2577. Robert Southey to Charles Watkin Williams Wynn, 18 March 1815
2577. Robert Southey to Charles Watkin Williams Wynn, 18 March 1815 *
My dear Wynn,
I have two hopes from this resurrection of the Devil.  One is that the race of those cursed soldiers who have been bred up under Buonapartes system may do good execution upon each other, & that kind of military spirit be cut up by the roots. The other is that as I am sure know what your feelings must be, xx you & your friends  may by this occasion come into office, – for never did any ministry stand more in need of being reinforced by men capable of acting boldly & decisively. What a weakness to let the property tax  be hooted down when it was so palpably for the general good that it should have continued another year! What a madness to quarrel with the mob con[MS obscured] Bread.  The last xxxxxxx xxxxxx can only be equalled by.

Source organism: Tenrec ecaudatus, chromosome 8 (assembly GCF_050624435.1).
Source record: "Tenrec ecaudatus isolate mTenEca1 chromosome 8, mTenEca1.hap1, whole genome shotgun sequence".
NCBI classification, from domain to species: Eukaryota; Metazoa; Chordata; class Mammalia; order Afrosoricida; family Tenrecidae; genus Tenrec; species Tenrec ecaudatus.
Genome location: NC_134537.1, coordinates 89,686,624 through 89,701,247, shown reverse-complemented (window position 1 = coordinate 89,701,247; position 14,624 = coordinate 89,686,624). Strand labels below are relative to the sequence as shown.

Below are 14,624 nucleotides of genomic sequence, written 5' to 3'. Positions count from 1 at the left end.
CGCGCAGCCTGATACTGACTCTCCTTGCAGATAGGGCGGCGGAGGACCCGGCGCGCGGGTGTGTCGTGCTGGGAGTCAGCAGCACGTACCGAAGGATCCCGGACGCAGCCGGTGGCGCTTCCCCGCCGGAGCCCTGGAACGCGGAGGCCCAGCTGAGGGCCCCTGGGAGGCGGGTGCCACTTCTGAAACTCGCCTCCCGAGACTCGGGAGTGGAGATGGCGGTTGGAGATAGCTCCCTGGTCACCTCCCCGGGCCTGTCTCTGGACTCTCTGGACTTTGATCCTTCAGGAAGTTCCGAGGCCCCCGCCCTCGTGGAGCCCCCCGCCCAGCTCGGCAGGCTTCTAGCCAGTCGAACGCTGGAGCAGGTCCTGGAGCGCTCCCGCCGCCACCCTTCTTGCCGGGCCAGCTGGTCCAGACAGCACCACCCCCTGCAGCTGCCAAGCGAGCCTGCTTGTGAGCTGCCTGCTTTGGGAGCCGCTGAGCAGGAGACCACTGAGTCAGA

I was exceedingly pleased at what you said respecting duelling in the army.  How much good might be done if men would set about it in the right spirit & the right way! I have long thought of writing a paper for the Quarterly upon real practicable reform, – & indeed have promised to do it.  It would have been executed ere this, if I could have written without fear of the Editors timidity. It has always been my fate in reviewing to have th <an> editor come with his sow-gelders knife, & emasculate the style & the argument. Gifford plays the very Devil with me.
God bless you
Keswick. 18 March 1815.
* Address: To/ C W Williams Wynn Esqre/ London
Stamped: KESWICK/ 298
Postmark: FREE/ 21 MR 21/ 1815
MS: National Library of Wales, MS 4812D. ALS; 2p.
 Napoleon Bonaparte (1769–1821), who had escaped from Elba on 26 February 1815 and returned to France. BACK
 i.e. the followers of Lord Grenville. BACK
 The Government had made an announcement in the House of Commons on 9 February 1815 that income tax would be abolished. In fact, the renewed war with France in 1815 meant the war-time income tax was not finally ended until 1816. BACK
 The Government had introduced its proposal for a sliding scale of duties on imported corn on 1 March 1815. The Bill passed on 23 March 1815, despite much urban opposition. BACK
 In a House of Commons debate on the Mutiny Bill on 7 March 1815, Wynn had advocated that ‘military duels should have some mark of disapprobation affixed to them’. BACK